Guest Weavers

We finished another placemat over the weekend. We, meaning a few guest weavers – and me. I had a small tribe of eager weavers, aged eleven to seventeen. I didn’t give beginner work to these beginners. We did what was required for this color-and-weave project on the loom—double-bobbin shuttles, two (and sometimes three) shuttles at a time, two-pick stripes, advancing the warp, placing the temple, and more. Another placemat completed, with only one broken warp end along the way. I call that a win!

Guest weaver. First time, but not the last!

Quietly watching me, and taking in the details, this young weaver grasped the essentials, and began weaving in a graceful manner. After just a few minutes, Madison told me she could do this all day. That sounds like a budding weaver to me!

New weaver, with great attention to detail!

Sean is an attentive listener, closely following every instruction. He happily donned the weaving apron. And the Gingher snips on a woven band were hanging around his neck, ever ready to be used.

Young weavers at the loom.

Jenson joins in to lend his observation skills while his brother does the weaving.

New young weaver.

Ashley is someone who takes initiative. She enjoyed the challenge of learning something new, and quickly was weaving with very little assistance.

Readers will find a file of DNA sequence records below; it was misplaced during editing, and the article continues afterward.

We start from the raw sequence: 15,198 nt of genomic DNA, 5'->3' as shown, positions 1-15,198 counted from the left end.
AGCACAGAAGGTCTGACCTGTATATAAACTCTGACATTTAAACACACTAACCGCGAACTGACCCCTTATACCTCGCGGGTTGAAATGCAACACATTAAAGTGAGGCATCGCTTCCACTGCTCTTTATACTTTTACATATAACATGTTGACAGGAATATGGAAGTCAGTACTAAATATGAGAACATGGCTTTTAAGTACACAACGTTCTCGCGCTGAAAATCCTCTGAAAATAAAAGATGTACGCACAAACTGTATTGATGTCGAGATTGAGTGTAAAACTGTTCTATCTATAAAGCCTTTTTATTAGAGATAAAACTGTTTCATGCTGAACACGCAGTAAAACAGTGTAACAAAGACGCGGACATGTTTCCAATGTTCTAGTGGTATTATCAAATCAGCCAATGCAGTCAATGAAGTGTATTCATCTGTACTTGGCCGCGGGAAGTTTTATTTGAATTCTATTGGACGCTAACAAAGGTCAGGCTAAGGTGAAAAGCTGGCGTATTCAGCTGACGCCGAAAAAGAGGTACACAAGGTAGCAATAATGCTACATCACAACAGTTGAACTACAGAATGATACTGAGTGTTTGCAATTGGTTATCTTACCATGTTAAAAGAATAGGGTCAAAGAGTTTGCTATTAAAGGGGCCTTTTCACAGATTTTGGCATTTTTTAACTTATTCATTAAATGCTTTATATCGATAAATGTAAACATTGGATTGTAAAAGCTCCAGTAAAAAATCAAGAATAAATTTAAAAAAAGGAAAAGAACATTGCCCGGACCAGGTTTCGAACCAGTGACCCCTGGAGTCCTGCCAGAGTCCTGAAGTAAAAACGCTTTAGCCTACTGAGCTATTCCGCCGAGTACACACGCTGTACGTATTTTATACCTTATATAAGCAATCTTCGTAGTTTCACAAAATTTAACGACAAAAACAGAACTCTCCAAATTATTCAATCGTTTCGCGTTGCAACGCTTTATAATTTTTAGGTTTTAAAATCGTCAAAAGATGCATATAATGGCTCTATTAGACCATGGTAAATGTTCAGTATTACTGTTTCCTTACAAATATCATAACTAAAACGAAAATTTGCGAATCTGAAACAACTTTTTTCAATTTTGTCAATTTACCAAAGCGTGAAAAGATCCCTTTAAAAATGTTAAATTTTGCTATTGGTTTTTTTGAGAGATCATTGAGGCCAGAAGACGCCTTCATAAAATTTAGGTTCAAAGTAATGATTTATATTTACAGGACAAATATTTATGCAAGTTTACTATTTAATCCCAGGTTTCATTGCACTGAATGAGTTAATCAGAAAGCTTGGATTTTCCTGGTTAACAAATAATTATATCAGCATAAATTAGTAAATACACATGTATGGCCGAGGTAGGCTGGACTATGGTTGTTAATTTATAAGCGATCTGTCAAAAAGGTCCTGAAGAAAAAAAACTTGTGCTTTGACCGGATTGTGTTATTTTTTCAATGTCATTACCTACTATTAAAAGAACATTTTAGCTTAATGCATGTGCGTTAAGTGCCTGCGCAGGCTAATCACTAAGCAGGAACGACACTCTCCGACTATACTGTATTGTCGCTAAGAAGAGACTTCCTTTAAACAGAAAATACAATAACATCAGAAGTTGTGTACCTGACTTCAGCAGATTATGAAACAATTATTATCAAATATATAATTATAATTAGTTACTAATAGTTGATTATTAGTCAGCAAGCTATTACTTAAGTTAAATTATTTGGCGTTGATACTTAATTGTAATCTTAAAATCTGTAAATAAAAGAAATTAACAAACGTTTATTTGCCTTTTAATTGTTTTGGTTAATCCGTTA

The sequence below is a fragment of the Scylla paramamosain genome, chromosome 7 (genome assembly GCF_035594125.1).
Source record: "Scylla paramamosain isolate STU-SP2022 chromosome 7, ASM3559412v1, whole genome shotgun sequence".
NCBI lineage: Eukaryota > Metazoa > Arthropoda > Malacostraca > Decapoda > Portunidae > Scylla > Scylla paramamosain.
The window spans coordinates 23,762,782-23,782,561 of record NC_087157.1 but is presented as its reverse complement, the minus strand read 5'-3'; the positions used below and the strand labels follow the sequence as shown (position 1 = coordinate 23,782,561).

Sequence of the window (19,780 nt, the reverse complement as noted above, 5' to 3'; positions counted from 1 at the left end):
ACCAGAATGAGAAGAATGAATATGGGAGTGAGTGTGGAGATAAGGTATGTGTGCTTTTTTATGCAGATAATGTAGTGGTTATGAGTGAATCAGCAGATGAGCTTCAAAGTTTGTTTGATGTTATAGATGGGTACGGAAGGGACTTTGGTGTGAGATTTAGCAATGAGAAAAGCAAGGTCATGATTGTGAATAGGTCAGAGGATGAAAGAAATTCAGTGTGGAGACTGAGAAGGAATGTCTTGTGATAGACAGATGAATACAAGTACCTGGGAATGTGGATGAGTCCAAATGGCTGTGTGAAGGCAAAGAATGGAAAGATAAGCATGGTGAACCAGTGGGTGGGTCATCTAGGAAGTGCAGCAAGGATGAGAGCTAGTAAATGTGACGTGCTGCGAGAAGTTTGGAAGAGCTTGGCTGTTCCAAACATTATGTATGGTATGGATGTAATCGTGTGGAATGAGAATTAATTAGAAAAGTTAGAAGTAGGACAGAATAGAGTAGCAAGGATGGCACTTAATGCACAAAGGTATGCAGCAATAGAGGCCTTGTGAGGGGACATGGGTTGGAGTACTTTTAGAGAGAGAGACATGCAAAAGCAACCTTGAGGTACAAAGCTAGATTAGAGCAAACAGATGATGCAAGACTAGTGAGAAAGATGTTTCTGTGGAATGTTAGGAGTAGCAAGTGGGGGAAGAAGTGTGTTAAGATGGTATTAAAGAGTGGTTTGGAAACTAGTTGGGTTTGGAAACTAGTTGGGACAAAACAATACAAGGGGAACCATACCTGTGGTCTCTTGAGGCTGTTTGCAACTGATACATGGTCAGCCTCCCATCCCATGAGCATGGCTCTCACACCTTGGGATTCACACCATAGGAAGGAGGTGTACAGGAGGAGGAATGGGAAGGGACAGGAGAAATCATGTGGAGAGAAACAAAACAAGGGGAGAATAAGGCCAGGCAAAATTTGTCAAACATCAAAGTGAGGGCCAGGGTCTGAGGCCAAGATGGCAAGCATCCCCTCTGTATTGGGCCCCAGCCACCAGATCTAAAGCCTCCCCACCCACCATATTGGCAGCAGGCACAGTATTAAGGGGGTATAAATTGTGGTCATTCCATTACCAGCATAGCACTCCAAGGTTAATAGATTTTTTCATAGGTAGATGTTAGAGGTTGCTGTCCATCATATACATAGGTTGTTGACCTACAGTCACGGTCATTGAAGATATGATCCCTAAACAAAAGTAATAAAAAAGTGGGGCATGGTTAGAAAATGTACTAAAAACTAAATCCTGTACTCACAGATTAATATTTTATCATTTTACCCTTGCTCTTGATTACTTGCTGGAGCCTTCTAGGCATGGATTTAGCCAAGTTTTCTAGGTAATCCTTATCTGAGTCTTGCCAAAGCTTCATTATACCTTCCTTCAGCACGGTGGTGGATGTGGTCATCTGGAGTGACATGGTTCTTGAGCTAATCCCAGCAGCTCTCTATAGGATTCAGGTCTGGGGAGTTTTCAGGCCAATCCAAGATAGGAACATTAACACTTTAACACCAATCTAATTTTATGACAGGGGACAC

Cotton placemats on the loom.

Broken warp end repaired. Placemat complete. Eight more placemats to go!

Isn’t it delightful to share what you enjoy, and then see the spark of delight and accomplishment on a young person’s face? This is another good reason to make and keep family friends.

May you share your delights.

Love,
Karen

6 Comments

  • Julia says:

    It is always fun to see the eyes of new weavers light up when experiencing for the first time the magic of making cloth! I’m curious about the weaving apron – can you speak about it some more?

    • Karen says:

      Hi Julia, Yes, It is fun to see the expressions when they see magic happen at their fingertips.

      The apron? You’ve given me a great idea! I will write about the weaving apron on my next Tools Day post. For now, suffice it to say that the apron protects my clothes and protects the cloth on the breast beam.

      Thank you!
      Karen

  • Beth Mullins says:

    You’re making such a positive impact in their young lives. I’m also curious about the weaving apron. Does it hold magic? 😉

    • Karen says:

      Hi Beth, I like the idea of making a positive impact on the next generation. At the same time, I find that they are making a positive impact on me, as well.

      Thanks to you and Julia, I know what my next Tools Day post will be—the magical weaving apron. 😉

      Happy weaving,
      Karen

  • Joanna says:

    I volunteered to demonstrate moderately hands-on weaving on an antique rug loom at a local history museum to school classes a couple of years ago. We get kiddoes from kindergarten through fifth grade. Before the first group I had some doubts about how it was going to go. Wow! Fantastic! I think more budding weavers are on their way and I’m excited for school to start in the autumn.

    • Karen says:

      Hi Joanna, It’s always great to see young people become interested in handweaving and other handwork crafts. That sounds like a fun loom to weave on, too!

      Karen

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